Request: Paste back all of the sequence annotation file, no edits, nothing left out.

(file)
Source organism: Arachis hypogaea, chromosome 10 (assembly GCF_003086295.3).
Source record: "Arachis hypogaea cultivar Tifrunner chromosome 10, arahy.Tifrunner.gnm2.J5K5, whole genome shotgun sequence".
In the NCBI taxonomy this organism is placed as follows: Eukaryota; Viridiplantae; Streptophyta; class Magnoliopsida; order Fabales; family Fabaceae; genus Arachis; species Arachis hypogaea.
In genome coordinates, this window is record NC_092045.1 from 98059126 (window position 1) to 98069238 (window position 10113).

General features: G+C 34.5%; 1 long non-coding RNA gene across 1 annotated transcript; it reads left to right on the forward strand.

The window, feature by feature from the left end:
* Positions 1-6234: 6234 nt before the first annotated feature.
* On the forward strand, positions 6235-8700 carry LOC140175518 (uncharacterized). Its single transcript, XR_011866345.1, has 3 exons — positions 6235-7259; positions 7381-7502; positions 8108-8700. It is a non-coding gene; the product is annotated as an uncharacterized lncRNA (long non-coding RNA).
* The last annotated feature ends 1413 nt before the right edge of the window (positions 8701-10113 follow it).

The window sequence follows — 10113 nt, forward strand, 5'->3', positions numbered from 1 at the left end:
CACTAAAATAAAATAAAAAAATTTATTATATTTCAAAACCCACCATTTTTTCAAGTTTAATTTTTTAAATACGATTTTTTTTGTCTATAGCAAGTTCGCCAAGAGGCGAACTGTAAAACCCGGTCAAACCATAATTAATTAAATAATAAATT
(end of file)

Source organism: Arachis hypogaea, chromosome 10 (assembly GCF_003086295.3).
Source record: "Arachis hypogaea cultivar Tifrunner chromosome 10, arahy.Tifrunner.gnm2.J5K5, whole genome shotgun sequence".
In the NCBI taxonomy this organism is placed as follows: Eukaryota; Viridiplantae; Streptophyta; class Magnoliopsida; order Fabales; family Fabaceae; genus Arachis; species Arachis hypogaea.
In genome coordinates, this window is record NC_092045.1 from 98059126 (window position 1) to 98069238 (window position 10113).

General features: G+C 34.5%; 1 long non-coding RNA gene across 1 annotated transcript; it reads left to right on the forward strand.

The window, feature by feature from the left end:
* Positions 1-6234: 6234 nt before the first annotated feature.
* On the forward strand, positions 6235-8700 carry LOC140175518 (uncharacterized). Its single transcript, XR_011866345.1, has 3 exons — positions 6235-7259; positions 7381-7502; positions 8108-8700. It is a non-coding gene; the product is annotated as an uncharacterized lncRNA (long non-coding RNA).
* The last annotated feature ends 1413 nt before the right edge of the window (positions 8701-10113 follow it).

The window sequence follows — 10113 nt, forward strand, 5'->3', positions numbered from 1 at the left end:
CACTAAAATAAAATAAAAAAATTTATTATATTTCAAAACCCACCATTTTTTCAAGTTTAATTTTTTAAATACGATTTTTTTTGTCTATAGCAAGTTCGCCAAGAGGCGAACTGTAAAACCCGGTCAAACCATAATTAATTAAATAATAAATT